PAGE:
Thursday, 4 November 2021

Exhausted.

 What people don't realise is that walking with a Rollator is very tiring.   Luckily Priscilla can't read so she can't see that that is what I think of her.   But it is almost half past three in the afternoon and it wasn't until half an hour ago when friends T and S called that I had had a minutes peace other then five minutes to eat my lunch and that was interrupted by a phone call.

Let me tell you about my morning.  My carer came at half past seven to half past eight.   When she had gone I had to smarten myself up, tidy away various things, take my walker through to the bedroom in order to get my anorak out of the wardrobe, lock the front door, open the garage door, negotiate Priscilla on to the front of the garage, close the garage door, negotiate the steep front drive to the side of the road - and arrive just in time for the arrival of my taxi.

A short drive brought me to the Hairdresser where I had to wait for the driver to bring Priscilla out of the boot, open her up and bring her round and help me to get my hands on her handlebars and then open the door to help me into the salon.   Then it is take off my anorak while holding on with one hand as I am too wobbly to stand unaided, hang up my anorak, negotiate Priscilla to the washbasin, take out hearing aids and take off specs and put them on the shelf and then steer Priscilla over to the chair for my shampoo and afterwards back to the chair ready for the neatening up process.

Then I left the hairdresser, walked a hundred yards down the road, crossed on the crossing, walked back on the other side and into the Newsagents to buy stamps, birthday cards, pay last month's paper bill, then sit and wait for the taxi to arrive (I had forgotten my mobile but the assistant kindly phoned my taxi to tell them I was ready.)

Once home the builder had arrived to work on my drain - he has made a super, tidy job of it - it looks lovely.  I made him a cup of tea and then had my lunch (my carer had put it in the micro wave ready for me to switch on).  During lunch I arranged with my son on the phone for the builder to go round there when he had finished and look at a little job my son wanted doing. (that had a satisfactory ending).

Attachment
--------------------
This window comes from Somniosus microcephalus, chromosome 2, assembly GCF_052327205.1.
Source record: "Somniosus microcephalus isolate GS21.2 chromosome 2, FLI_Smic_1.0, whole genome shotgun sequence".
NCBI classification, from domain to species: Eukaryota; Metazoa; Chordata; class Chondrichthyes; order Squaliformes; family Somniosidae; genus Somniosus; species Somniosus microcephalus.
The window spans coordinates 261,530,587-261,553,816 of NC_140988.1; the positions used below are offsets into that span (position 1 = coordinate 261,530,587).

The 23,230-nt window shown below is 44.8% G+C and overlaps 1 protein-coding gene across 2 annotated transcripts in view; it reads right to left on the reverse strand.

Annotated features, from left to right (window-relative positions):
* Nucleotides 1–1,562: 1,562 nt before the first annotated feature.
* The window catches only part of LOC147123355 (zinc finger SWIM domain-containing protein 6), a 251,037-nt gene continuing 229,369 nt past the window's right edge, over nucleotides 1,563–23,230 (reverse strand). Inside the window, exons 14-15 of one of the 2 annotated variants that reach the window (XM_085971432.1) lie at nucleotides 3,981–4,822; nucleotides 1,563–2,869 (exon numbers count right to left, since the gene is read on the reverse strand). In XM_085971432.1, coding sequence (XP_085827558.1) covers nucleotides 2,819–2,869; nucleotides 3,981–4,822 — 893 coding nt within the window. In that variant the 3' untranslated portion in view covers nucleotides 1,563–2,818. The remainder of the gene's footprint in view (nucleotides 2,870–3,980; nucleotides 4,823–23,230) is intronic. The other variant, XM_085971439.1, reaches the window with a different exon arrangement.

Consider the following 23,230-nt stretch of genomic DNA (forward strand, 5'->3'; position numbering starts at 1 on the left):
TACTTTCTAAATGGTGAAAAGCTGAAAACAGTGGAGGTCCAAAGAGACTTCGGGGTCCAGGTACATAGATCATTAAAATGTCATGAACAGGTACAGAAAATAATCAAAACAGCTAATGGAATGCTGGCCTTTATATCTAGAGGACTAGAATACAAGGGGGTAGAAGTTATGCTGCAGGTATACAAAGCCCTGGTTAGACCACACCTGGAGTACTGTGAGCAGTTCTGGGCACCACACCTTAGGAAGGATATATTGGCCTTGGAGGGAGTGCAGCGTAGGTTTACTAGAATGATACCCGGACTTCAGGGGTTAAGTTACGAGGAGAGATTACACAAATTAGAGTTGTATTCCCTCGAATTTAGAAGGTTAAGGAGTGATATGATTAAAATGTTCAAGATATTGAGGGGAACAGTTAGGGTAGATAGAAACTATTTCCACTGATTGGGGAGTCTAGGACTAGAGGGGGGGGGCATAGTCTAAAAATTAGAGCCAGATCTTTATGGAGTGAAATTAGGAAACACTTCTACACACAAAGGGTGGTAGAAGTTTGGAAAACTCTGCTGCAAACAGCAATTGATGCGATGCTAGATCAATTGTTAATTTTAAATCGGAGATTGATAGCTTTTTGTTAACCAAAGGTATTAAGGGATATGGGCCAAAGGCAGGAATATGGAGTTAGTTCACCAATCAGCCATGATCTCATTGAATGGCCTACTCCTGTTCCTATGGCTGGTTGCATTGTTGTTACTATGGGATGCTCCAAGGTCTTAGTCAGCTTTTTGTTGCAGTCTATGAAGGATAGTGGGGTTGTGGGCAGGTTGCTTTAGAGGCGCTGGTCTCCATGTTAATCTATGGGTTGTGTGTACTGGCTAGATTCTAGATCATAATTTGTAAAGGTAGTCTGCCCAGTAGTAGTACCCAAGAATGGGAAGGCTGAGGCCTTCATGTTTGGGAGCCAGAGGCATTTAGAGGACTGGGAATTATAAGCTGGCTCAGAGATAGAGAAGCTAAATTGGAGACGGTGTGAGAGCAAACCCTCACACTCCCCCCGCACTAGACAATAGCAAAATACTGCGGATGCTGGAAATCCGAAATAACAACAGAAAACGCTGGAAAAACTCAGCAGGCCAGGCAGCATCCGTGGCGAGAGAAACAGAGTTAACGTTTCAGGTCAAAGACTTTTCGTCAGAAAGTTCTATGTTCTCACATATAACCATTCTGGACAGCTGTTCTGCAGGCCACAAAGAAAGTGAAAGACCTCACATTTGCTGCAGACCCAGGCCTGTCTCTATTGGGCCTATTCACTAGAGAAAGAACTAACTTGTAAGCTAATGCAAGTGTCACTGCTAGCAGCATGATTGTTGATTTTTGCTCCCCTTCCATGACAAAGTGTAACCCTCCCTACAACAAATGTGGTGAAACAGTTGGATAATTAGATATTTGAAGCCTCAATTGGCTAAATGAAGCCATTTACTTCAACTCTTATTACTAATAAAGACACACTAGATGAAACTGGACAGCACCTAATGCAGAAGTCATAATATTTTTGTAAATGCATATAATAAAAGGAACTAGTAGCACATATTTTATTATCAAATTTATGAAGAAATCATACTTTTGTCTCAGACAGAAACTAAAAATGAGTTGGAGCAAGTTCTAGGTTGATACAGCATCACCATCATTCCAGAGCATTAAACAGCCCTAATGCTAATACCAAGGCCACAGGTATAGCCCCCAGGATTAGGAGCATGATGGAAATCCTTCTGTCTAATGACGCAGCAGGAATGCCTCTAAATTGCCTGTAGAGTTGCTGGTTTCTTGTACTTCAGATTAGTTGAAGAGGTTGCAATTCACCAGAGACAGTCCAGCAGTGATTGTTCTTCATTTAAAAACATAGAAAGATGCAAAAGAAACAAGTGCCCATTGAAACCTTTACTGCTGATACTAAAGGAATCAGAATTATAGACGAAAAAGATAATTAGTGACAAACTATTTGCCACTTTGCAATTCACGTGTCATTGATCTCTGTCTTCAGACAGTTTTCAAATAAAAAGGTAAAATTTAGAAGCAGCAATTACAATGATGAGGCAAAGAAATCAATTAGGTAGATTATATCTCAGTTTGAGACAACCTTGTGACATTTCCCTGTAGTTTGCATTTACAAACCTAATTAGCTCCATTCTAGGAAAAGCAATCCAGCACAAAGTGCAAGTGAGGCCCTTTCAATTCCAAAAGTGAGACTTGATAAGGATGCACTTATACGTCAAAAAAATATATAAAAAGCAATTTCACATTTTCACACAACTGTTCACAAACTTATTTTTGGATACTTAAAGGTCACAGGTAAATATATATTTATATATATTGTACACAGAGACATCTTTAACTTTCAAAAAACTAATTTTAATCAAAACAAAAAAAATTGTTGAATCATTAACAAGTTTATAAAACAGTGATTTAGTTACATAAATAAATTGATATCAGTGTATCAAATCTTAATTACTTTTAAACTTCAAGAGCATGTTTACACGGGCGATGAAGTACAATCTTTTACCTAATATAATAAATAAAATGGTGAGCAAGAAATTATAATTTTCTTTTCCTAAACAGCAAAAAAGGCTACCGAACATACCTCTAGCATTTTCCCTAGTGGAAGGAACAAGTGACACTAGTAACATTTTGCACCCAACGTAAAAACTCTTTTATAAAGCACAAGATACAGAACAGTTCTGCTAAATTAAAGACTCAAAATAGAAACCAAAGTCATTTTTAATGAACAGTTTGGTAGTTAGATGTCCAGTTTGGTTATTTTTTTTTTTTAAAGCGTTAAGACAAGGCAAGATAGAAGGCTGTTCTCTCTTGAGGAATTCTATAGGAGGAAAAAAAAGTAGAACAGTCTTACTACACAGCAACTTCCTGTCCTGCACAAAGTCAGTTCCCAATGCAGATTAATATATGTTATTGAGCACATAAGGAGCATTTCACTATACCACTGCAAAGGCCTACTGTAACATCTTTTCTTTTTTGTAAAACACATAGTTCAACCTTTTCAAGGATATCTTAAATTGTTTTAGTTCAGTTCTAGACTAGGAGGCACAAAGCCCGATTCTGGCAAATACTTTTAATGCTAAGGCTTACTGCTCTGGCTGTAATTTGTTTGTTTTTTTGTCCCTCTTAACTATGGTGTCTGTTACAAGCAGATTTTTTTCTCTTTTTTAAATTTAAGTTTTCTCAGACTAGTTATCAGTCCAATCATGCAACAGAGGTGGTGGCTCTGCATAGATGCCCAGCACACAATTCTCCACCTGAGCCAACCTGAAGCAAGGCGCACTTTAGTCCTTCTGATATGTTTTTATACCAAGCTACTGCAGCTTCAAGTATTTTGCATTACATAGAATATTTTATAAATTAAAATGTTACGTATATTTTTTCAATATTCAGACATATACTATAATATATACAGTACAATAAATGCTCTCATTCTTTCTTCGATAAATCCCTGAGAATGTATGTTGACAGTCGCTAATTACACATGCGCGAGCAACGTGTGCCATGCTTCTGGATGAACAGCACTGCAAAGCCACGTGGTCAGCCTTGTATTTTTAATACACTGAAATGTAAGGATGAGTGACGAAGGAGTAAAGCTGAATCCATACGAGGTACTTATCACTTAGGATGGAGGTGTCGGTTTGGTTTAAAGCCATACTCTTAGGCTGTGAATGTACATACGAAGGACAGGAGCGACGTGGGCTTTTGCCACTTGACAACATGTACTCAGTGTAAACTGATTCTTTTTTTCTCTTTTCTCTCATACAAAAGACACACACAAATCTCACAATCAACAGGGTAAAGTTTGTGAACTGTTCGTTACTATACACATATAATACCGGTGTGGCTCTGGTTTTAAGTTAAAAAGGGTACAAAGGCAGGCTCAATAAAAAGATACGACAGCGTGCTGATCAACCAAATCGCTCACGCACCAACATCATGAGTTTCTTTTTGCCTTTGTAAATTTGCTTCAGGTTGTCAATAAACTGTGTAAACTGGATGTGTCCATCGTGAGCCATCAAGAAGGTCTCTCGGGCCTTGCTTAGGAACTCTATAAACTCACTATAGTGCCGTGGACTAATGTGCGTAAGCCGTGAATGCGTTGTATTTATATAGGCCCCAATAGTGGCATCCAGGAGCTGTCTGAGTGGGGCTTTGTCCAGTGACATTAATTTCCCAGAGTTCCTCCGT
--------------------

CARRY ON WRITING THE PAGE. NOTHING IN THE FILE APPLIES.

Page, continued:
Then the mail came and I opened it, disposed of some, filed some, checked my bank statement, filed it away, washing up the lunch pots (I no longer use the dishwasher unless  I have visitors - wastes too much water and electricity) drying them and putting them away.   Then it is - thank the builder (who is off to look at my son's job)-sit down to write my blog, answer the door bell, it is friends T and S - thank goodness - T and I between us make a coffee and for an hour we sit and chat in the sitting room.

Bear in mind all this has been done using Priscilla or her cousin who is quite like her but slightly lighter weight. Negotiating corners, missing furniture, generally 'driving' what is quite a cumbersome machine.

Now four o'clock and no walk today in spite of a very pleasant day.   There has been no time.   Every step, which once seemed so easy, is an effort.   But it keeps me mobile and upright and keeps me meeting and chatting to folk - and I wouldn't have it any other way.   But until it happens to us we don't realise just how muc effort is involved.   

Not a moan dear blog friends just an observation.   In the days when I was mobile the whole lot above would take an hour - now it takes a day.


32 comments:

Marcia LaRue said...

You got a lot done including some walk time without going around your usual route! It was just done in increments so probably doesn't seem as much ... You are due for a good sit down and rest!

Barbara Anne said...

Hi Pat, your comment about Pricilla's bulk and weight make me wonder if Priscilla is the correct size for you? She may be larger than you need. It wasn't until my mother needed a Rollator that I became aware they are made in different sizes as well as in an array of colors. When my FIL needed a walker, he was too tall and wide to use the one that my petite mother had used, so the one ordered for him was much wider and a bit taller. If you'd do as well with a smaller version, it would weigh a bit less. As a retired Registered Nurse, I'm always trying to help. :-)

Hugs!

Rachel Phillips said...

My mother always took her hearing aids out before going to the hairdresser, or rather never put them in that morning. One less thing to worry about at the hairdressers. She slept most of the rest of that day. You do remarkably well.